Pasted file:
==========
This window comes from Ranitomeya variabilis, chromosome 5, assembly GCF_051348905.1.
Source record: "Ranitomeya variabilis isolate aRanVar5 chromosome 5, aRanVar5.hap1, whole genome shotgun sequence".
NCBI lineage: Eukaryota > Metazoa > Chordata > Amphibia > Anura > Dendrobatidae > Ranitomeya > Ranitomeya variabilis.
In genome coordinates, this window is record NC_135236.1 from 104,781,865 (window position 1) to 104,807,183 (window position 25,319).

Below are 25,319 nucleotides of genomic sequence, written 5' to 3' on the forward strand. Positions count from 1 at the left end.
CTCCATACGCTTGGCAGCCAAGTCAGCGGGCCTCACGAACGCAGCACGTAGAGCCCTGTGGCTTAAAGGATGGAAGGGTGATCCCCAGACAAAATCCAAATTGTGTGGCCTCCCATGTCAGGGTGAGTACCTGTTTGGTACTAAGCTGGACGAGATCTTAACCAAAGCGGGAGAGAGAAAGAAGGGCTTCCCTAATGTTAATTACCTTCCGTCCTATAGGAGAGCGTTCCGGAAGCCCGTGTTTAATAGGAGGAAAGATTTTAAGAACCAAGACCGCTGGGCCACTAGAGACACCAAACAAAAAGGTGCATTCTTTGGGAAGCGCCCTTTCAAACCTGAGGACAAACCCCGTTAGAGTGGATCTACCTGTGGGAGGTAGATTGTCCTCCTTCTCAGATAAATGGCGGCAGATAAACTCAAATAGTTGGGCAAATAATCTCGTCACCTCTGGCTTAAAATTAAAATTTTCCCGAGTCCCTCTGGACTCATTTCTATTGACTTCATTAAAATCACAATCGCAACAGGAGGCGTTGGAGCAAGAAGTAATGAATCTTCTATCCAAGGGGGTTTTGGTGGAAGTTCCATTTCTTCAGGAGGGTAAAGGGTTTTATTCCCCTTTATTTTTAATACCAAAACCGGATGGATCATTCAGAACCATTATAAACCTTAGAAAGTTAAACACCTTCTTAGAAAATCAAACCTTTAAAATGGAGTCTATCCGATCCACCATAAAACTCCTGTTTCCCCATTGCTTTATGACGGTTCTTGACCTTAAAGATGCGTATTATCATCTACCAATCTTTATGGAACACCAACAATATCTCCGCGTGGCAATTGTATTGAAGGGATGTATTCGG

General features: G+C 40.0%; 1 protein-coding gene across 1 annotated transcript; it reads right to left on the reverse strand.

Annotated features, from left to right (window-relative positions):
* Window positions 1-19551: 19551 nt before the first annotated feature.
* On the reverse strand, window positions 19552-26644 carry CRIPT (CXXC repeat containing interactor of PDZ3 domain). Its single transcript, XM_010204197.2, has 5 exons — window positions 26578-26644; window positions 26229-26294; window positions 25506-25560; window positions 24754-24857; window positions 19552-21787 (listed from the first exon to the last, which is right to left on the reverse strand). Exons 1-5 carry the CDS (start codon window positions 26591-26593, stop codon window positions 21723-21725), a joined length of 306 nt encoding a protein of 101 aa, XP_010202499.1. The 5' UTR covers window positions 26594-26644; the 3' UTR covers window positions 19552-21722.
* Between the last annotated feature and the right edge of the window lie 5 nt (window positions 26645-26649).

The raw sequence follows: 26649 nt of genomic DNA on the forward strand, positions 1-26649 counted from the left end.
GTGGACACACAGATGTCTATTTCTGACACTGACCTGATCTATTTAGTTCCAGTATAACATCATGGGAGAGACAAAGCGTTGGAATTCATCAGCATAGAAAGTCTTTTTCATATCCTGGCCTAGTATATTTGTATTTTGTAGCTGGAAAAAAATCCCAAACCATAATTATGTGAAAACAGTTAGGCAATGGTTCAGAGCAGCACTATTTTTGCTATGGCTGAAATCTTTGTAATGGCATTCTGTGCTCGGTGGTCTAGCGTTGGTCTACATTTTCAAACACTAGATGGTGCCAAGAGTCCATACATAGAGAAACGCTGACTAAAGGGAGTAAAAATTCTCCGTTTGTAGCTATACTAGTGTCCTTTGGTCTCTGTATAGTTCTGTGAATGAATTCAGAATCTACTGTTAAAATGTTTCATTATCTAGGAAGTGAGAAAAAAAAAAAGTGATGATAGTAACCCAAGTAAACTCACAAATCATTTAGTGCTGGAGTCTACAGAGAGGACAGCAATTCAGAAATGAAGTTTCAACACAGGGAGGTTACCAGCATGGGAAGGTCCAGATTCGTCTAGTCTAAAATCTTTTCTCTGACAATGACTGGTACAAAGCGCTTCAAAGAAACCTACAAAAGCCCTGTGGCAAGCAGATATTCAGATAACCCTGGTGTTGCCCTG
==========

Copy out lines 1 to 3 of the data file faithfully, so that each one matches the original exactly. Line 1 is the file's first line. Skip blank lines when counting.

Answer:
This window comes from Ranitomeya variabilis, chromosome 5, assembly GCF_051348905.1.
Source record: "Ranitomeya variabilis isolate aRanVar5 chromosome 5, aRanVar5.hap1, whole genome shotgun sequence".
NCBI lineage: Eukaryota > Metazoa > Chordata > Amphibia > Anura > Dendrobatidae > Ranitomeya > Ranitomeya variabilis.